UK firefighters surveyed as part of University of Central Lancashire (UCLan) research were four times more likely to have been diagnosed with cancer than the general population. It’s thought that firefighter’s exposure to those toxic substances could be playing a part in their increased risk of getting cancer and other diseases.
The new training launched by the union DECON encourages firefighters to take actions before, during, and after every fire incident to help reduce their own, their co-workers’ and their families’ exposure to these toxic substances.
DECON encourages firefighters to change simple behaviours, such as better cleaning practices around fire kit and firefighters. One of the difficulties is a long-standing culture in the fire service where dirty kit is viewed as a ‘badge of honour’ and worn with pride – putting health at risk.
Helping save firefighters lives
The launch of the training, on 7 September, comes in the same week as the twentieth anniversary of 9/11. Since the disaster, US studies have revealed firefighters who attended have an increased risk of cancer and other diseases and are eligible for government funded compensation.
Riccardo la Torre, National Officer at the Fire Brigades Union, said “Most firefighters will know a colleague who is battling, or has battled, with cancer. It affects us all in the fire service and can be devastating. This training aims to help to make this less frequent. We’re looking forward to seeing it in action and hopefully helping save lives.”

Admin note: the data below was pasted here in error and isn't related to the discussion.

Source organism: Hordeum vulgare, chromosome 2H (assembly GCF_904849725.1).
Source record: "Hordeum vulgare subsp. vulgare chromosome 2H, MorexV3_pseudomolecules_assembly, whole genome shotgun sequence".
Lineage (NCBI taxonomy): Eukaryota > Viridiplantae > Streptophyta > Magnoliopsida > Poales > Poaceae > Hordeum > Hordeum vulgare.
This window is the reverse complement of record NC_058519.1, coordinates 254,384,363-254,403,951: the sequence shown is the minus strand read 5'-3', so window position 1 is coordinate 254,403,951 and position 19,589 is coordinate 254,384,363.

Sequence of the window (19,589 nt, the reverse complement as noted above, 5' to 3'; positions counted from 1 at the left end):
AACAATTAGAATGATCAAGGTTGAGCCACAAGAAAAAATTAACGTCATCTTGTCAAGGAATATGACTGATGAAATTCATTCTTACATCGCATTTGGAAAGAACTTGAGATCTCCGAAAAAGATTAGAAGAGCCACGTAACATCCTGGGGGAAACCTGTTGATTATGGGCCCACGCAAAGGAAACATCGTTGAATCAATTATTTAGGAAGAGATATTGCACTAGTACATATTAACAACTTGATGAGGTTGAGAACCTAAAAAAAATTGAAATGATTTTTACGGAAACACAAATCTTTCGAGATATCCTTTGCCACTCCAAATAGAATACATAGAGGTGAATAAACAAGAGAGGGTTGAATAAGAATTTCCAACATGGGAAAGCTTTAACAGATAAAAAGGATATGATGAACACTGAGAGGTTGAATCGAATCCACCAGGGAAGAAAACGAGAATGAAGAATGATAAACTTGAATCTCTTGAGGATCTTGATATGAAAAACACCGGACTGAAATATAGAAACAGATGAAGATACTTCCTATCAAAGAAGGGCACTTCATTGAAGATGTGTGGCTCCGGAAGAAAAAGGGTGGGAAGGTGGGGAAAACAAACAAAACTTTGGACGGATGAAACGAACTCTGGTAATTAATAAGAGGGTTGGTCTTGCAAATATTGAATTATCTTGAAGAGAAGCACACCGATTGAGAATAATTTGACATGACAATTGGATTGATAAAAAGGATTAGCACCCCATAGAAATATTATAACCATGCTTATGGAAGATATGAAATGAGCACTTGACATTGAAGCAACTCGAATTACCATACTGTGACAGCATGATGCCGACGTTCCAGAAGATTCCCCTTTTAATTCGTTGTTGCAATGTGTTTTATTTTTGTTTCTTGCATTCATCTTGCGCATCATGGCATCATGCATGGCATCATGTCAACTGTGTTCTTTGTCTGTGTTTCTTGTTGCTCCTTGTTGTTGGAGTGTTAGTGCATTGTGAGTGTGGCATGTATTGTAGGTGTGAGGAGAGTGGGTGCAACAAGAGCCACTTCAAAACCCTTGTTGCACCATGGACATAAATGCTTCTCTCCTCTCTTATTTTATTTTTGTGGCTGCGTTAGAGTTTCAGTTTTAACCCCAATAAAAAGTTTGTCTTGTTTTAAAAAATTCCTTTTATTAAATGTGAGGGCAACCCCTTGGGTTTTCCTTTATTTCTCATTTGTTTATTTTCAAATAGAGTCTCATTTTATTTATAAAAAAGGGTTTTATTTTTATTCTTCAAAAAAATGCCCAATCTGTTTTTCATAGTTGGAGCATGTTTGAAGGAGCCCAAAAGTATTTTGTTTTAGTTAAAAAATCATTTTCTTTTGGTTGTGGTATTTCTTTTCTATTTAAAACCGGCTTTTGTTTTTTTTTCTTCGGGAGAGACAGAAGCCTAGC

Firefighter Sid McNally contracted cancer and believes it may have been caused by his work as a firefighter. He said: “There’s lots of cancer risks you can have as a member of the public. I simply don’t have any of those. I just believe I was working in an environment that didn’t do me any good. You do get drawn into that work environment and you think that that’s all that matters but you have got a life outside of the fire and rescue service, and to make the most of that you need to be alive.”
Earlier this year, AirMed&Rescue spoke to experts involved in aerial firefighting research and active service, finding out more about the latest assets and resources that Colorado is pioneering to reduce risks to crews.